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Ishar is an interactive, multi-user, text adventure game -- also known as a MUD -- where players do battle with fearsome foes and sometimes each other so they can win great wealth and wrest rare prizes from the treasure hoards or bloody corpses of their enemies. Victories also give the player experience and advancement in game standing.

I can hear some people groaning out there. 'A TEXT game? *yawn* Where's the graphics? Where's the flash? Must be booooooring.' Wrong. Wrong, wrong, wrong, wrong and wrong again. I have known players of many different types of games and have played many of them myself. I have never seen a game, or even heard of one, that inspires the emotional highs and lows a MUD does.

This is at least partly due to the fact that it is a long game. You start a character at level 1 with very little money and only the meagerest of possessions. As you play the character, it gets stronger. You accumulate money, hone your skills, and get better equipment. You make friends; good friends you can count on in a pinch. This is important because you will probably also make bitter enemies who will kill you if they get a chance.

Playing Ishar starts by connecting to the game and typing "new" at the login prompt. The game walks you through the few steps of creating a new character, then drops you into the virtual world with a few meager possessions and the lowest standing in the game, level 1:

Central Plaza
You stand in the center of a spacious plaza, its periphery adorned
ith potted plants and carved stone benches.  People stroll about you,
clad in bright silks and chatting amongst themselves.  A bronze seal at
your feet declares you to be in Mareldja, Crown on the Water.  A breeze
tinged with salt and brine blows eastward, and shorebirds wheel and dive
gracefully overhead. Four wide streets lead from the plaza at each of
the compass points.
A noticeboard is mounted here.  (100 unread)
An alert young guard patrols the city streets.
100H 100M 0X Exits:NWES>
You enter the game in the center of Mareldja, the largest city.

In this example, "Central Plaza" is the name of the room or place you are currently located. Following that is a paragraph with a detailed description of Central Plaza. Below that is list of people or objects that you can interact with in the room, in this case a noticeboard use to read or write messages to other players along with a guard, which is one of many game-generated characters called "mobiles" or "mobs". The last line is a "prompt", which is the MUD's way of asking you for a command while giving you a quick overview of your current status.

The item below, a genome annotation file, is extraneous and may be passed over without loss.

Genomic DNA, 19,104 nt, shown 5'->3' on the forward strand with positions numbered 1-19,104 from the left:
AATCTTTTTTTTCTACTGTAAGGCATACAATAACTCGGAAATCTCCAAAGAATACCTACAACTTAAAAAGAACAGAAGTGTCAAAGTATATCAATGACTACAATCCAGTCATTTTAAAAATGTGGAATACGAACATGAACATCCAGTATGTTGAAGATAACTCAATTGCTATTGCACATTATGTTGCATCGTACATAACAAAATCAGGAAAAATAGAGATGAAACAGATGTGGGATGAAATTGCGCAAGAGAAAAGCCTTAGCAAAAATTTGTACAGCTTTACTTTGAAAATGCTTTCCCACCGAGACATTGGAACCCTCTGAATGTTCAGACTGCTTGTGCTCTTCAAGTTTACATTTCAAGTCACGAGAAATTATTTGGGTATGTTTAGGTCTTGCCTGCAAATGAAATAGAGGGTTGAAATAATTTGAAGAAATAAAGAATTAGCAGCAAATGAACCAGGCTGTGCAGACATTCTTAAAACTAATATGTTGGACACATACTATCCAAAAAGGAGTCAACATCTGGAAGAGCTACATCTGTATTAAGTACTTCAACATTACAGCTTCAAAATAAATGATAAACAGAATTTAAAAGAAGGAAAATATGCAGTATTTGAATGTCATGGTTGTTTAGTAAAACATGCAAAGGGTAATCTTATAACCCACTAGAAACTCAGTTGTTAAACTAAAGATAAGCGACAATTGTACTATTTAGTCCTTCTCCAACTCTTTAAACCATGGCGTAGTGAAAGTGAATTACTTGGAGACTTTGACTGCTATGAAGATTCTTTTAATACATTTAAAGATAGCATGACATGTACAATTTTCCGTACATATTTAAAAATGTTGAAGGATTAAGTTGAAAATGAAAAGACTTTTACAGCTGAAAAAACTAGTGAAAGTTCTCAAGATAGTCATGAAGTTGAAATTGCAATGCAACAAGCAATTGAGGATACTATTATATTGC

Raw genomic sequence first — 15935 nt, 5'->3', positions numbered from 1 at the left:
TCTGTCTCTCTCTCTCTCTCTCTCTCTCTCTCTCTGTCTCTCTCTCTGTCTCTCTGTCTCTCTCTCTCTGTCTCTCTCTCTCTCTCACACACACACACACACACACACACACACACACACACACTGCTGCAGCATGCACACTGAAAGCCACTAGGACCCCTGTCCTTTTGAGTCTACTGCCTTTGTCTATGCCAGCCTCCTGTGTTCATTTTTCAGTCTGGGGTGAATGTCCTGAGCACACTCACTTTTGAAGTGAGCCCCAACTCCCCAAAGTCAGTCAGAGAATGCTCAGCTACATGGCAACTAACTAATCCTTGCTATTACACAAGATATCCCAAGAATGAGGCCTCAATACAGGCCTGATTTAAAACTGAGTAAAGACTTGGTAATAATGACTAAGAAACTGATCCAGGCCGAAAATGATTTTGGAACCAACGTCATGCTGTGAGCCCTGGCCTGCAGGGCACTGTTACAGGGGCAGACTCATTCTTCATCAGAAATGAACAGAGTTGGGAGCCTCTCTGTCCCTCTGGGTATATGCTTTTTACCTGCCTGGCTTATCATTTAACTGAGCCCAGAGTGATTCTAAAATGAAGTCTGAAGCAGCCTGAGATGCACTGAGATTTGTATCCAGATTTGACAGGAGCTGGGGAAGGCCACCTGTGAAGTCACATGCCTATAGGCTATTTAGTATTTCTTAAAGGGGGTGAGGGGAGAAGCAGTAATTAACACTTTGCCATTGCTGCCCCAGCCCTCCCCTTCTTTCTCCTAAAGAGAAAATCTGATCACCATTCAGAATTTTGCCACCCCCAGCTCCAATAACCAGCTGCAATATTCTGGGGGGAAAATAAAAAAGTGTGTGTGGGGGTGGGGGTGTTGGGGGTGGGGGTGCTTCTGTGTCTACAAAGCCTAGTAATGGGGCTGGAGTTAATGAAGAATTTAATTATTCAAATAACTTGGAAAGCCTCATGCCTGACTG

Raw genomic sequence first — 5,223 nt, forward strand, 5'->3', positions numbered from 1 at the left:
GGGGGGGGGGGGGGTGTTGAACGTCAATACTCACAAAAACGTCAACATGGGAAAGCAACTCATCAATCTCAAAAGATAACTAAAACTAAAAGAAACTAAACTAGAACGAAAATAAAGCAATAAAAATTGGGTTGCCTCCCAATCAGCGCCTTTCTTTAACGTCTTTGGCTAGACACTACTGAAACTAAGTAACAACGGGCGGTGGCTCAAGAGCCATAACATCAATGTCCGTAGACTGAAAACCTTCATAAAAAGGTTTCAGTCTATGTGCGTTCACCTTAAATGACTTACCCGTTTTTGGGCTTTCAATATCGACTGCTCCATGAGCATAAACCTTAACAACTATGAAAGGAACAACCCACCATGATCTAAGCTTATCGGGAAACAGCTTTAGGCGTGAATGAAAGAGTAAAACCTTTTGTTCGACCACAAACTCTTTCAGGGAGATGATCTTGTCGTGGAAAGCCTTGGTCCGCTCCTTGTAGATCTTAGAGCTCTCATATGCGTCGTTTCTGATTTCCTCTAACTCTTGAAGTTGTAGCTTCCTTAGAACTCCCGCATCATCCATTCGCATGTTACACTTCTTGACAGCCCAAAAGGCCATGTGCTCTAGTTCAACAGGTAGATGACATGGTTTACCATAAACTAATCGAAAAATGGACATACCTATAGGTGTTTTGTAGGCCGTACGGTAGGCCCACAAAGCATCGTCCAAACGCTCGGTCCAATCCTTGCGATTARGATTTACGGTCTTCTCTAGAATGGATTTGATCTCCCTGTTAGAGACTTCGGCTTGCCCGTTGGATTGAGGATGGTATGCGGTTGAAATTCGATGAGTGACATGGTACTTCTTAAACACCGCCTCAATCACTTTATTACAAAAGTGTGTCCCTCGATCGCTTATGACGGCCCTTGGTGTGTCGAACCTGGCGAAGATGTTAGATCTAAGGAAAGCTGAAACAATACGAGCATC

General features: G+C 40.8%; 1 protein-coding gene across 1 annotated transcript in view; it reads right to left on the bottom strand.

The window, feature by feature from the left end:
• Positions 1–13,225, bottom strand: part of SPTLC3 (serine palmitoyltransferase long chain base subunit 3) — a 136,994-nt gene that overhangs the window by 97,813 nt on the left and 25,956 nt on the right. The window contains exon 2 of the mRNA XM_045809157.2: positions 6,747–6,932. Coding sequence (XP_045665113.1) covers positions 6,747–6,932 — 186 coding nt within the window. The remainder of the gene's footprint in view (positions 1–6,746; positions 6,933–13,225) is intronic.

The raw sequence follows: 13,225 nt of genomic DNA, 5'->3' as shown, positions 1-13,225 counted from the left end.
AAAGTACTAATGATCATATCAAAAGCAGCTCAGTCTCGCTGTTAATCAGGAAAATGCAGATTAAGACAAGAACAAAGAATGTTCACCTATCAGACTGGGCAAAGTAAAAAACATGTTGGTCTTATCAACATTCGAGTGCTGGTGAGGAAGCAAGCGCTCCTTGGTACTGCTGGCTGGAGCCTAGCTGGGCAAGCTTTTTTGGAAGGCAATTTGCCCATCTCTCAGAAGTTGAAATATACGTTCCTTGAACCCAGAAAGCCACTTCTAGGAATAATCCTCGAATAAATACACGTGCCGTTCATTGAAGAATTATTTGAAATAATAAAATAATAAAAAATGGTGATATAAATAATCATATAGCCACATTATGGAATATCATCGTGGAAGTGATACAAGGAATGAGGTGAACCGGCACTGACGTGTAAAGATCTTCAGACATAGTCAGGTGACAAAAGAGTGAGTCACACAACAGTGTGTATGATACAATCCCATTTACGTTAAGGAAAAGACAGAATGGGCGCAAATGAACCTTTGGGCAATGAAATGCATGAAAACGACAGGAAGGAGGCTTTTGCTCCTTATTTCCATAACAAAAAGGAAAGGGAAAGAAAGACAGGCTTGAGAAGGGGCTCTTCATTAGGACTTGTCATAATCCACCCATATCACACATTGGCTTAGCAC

Commands are how you interact with the virtual world through your character. For example, typing "north" moves you into the room north of your current location, or "look" will describe your surroundings again. Most commands allow you to be more specific, such as "look at young guard". Assuming one is in the room with you, it would offer:

The guard is clad in grey and deep turquoise livery.  He radiates
order and benevolence as he wanders the city streets, protecting the
innocent and keeping the peace.
A city guard is a mighty warrior standing here in very good
condition, looking well-rested.  He appears to be of human origin and is
taller than you.
Legs-> leather pants
Wielding-> a long sword

You do not need to use the full names of most commands. As you are learning new commands, try to learn the short version. Instead of typing "north", you can just hit "n" and the Enter key. "Look" can be shortened to "l", "say" to single quote ('), etc. To find the short form of any command, look for Minimum in the help for that command, available at any time with "help <command>".

Similarly, you can use just the first three letters of the names of mobs and players and leave out unnecessary words. So "look at young guard" could actually be shortened to "l gua".

The first hour you are in the game is the hardest. It takes a little while to get used to the command syntax and get a feel for moving around in the world and interacting with everything in it. Don't be afraid of typing "help help", which offers a list of commands, or "help <command>", which will offer detailed information about any command.

You will quickly run into other players who talk to you; see "help communication" on how to reply.

Once you make it past the first few hours and want to advance your standing in the game, see "help levelling".